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The Mohs surgeon who introduced the technique in Brazil shares practical tips for successful Mohs surgery.
International report - While the history of Mohs micrographic surgery in the United States dates back approximately 70 years, this technique is just getting started in South America, where physicians need education regarding the basics of successful Mohs surgery, says the U.S.-trained Mohs surgeon who introduced the technique in Brazil.
"Brazil is not like the United States," where every major city includes at least one Mohs surgeon, says Selma Schuartz Cernea, M.D., a Mohs surgeon at the Hospital do Servidor Público Municipal in São Paulo, Brazil.
"In Brazil, we are very few," with at most 12 to 15 dermatologists providing Mohs surgery for the country's entire population, she says. Argentina has even fewer: just two Mohs surgeons, she says.
"There was even a plastic surgeon who approached me and said he'd never seen this technique before," Dr. Cernea tells Dermatology Times.
For Mohs surgeons and aspiring Mohs surgeons, she says avoiding surgical complications demands careful preoperative planning, meticulous surgical technique and proper woundcare.
In preoperative planning, Dr. Cernea says it's important to establish whether the patient has potential comorbidities, such as hypertension, diabetes and immunosuppression. A patient's allergies and anxieties also can influence surgical outcome, she says.
Meticulous surgical technique includes good hemostasis and infection control, she says.
Technical errors also can give rise to complications, such as wound dehiscence and other problems that can create disfiguring scars, Dr. Cernea says.
Proper surgical technique begins with carefully marking the required borders, which helps pinpoint the location of stage one excision, while also facilitating the location of residual tumors.
The fresh tissue technique involves excising the tumor, including a 2 mm to 3 mm margin, and then excising a thin layer of the deep and lateral borders.
Excised tissue specimens should be uniformly thin and free of blood or concretions, she says.
"It's important to make this layer very thin, but without any holes" so that the resulting slide represents the entire spectrum of the tissue sample, Dr. Cernea says.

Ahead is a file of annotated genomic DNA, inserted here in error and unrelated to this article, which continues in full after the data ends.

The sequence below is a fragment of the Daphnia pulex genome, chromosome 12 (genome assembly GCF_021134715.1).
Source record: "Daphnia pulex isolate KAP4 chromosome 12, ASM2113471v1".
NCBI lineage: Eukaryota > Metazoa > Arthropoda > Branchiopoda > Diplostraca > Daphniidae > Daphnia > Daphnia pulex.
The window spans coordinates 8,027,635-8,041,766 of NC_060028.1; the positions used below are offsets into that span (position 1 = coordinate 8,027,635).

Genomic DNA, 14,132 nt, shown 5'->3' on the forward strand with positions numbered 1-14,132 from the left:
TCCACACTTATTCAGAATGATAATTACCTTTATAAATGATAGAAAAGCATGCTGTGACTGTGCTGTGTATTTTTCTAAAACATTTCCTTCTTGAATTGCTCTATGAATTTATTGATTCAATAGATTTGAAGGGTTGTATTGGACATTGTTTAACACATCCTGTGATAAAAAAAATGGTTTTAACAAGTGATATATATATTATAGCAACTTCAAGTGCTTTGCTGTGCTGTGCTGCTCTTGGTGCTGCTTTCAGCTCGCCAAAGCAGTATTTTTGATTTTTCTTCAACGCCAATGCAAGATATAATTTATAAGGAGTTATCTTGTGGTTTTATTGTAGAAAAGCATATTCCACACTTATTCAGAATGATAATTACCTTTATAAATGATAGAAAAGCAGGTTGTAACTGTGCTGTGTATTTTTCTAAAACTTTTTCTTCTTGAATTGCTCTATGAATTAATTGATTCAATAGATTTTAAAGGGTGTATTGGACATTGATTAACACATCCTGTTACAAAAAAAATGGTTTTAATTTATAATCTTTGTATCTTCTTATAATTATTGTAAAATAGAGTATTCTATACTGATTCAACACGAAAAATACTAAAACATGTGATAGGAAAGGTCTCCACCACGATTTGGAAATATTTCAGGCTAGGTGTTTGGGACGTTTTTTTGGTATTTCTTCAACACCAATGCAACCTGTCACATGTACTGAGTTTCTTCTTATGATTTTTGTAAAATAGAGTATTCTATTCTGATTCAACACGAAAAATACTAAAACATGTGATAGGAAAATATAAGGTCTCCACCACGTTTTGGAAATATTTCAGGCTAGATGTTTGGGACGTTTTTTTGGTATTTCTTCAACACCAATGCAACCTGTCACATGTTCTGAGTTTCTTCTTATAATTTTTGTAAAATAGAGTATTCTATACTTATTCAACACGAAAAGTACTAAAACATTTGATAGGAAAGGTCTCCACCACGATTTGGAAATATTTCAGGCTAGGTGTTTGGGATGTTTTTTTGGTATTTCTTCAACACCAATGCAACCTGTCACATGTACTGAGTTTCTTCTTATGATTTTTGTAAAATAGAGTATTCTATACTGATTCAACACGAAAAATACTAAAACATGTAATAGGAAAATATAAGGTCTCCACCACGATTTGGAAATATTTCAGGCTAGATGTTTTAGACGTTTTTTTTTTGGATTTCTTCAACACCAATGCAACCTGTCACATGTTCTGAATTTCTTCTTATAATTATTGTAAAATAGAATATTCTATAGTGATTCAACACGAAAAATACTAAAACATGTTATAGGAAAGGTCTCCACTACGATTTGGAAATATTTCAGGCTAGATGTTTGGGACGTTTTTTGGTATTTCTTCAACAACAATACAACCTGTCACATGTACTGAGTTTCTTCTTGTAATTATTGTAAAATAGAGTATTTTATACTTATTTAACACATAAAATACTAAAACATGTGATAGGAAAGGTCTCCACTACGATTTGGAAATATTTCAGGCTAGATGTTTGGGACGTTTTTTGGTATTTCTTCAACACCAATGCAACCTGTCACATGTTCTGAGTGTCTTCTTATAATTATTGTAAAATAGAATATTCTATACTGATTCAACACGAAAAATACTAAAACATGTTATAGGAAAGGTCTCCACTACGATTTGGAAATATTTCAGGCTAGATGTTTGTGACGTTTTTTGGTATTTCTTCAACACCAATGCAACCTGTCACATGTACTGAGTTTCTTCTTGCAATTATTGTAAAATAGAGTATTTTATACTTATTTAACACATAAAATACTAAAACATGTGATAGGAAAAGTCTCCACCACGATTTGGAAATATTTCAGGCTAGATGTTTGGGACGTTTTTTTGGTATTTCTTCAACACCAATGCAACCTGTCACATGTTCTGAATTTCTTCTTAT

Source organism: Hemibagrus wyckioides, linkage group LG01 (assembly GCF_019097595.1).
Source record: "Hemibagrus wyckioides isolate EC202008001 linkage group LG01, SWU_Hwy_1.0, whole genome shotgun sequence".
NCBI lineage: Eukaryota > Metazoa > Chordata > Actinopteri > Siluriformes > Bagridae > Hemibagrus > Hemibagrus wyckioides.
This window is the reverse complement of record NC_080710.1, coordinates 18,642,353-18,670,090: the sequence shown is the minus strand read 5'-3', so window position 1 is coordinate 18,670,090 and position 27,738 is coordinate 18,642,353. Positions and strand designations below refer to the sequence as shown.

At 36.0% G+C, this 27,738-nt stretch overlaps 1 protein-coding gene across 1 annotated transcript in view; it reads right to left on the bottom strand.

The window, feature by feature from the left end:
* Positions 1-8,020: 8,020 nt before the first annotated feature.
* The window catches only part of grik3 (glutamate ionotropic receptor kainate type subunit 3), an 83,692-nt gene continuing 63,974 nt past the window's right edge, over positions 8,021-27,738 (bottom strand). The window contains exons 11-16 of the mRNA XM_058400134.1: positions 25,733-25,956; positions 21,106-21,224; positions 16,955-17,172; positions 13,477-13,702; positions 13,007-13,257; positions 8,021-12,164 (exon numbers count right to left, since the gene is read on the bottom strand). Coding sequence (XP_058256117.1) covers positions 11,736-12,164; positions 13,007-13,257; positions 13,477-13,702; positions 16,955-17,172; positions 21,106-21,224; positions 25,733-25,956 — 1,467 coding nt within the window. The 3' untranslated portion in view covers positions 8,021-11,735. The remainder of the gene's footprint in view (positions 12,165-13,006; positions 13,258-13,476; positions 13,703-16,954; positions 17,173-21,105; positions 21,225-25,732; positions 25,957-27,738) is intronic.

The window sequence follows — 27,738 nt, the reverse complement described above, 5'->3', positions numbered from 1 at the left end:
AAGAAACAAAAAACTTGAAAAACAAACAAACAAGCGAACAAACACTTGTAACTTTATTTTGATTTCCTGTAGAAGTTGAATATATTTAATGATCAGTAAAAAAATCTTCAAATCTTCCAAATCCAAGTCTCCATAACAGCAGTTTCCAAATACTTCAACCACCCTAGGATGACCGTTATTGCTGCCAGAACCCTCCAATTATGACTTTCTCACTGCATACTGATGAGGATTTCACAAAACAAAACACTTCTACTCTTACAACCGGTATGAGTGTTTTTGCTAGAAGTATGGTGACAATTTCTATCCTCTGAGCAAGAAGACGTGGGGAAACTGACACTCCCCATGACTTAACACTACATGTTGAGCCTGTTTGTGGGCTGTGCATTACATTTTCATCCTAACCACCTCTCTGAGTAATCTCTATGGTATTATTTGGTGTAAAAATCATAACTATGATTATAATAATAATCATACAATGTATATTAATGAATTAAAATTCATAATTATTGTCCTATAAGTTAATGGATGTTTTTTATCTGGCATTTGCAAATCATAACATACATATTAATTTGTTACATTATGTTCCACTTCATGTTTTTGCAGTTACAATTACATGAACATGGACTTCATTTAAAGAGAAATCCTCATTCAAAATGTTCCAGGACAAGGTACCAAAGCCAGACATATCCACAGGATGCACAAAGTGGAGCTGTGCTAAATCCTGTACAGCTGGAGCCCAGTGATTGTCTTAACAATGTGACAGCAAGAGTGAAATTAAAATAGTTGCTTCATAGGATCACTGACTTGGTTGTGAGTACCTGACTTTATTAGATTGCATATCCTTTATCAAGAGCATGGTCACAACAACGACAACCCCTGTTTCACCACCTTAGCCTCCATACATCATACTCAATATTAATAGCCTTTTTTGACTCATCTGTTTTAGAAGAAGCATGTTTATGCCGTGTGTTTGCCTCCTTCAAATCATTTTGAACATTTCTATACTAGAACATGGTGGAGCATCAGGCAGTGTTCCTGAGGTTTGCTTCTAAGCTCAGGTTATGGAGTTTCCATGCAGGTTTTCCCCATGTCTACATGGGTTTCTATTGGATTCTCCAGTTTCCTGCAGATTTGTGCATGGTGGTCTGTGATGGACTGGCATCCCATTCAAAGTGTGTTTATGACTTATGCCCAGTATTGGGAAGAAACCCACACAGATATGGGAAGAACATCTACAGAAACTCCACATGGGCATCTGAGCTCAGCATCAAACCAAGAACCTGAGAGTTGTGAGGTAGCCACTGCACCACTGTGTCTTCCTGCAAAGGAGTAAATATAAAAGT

"It's important for the technician to take a good cut, because if there's a problem with the cut, such as missing tissue, you may make a mistake in reading your slides," she says.
Cancer types that benefit from the Mohs technique include basal cell carcinoma (morpheaform, micronodular and metatypical), squamous cell carcinoma, dermatofibrosarcoma protuberans, microcystic adnexal carcinoma, sebaceous carcinoma and glomus tumors, Dr. Cernea says.
Because Mohs surgery is uncommon in Brazil, Dr. Cernea says she had to train her own technician, who has been working with her for four years. In this regard, she says, "You must be very patient, because it takes a while for someone to learn the proper technique."
Dr. Cernea says she introduced Mohs micrographic surgery to Brazil in 1985, after studying with several international experts over six months. These included Leonard Goldberg, M.D., Houston, Texas; Perry Robins, M.D., New York University; and Antonio Picoto, M.D., Lisbon, Portugal. In 1992, she also studied for a month with John A. Zitelli, M.D., at the University of Pittsburgh Medical Center.
She also helped to start the first academic Mohs program in Brazil, which began in 1989 at the University of São Paulo Hospital.
In 1993, Dr. Cernea became head of the Mohs Clinic at the Hospital do Servidor Público Municipal, which became a training center two years ago.
Disclosure: Dr. Cernea reports no relevant financial interests.
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